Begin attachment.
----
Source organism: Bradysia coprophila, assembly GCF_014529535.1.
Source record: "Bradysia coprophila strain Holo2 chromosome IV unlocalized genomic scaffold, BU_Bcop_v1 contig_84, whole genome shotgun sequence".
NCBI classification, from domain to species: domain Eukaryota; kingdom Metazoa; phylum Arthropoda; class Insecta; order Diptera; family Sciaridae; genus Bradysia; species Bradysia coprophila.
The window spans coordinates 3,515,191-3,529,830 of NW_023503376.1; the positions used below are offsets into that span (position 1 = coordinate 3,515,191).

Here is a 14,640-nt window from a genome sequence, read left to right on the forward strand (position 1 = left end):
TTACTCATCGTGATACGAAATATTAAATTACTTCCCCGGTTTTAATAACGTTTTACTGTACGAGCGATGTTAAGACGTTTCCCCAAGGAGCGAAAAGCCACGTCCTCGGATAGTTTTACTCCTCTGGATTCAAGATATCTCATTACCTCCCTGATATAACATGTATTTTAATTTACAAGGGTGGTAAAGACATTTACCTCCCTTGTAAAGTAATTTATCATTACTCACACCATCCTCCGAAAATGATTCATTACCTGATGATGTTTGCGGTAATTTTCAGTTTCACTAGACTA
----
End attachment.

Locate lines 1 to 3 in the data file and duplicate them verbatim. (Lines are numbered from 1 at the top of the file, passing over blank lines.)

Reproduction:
Source organism: Bradysia coprophila, assembly GCF_014529535.1.
Source record: "Bradysia coprophila strain Holo2 chromosome IV unlocalized genomic scaffold, BU_Bcop_v1 contig_84, whole genome shotgun sequence".
NCBI classification, from domain to species: domain Eukaryota; kingdom Metazoa; phylum Arthropoda; class Insecta; order Diptera; family Sciaridae; genus Bradysia; species Bradysia coprophila.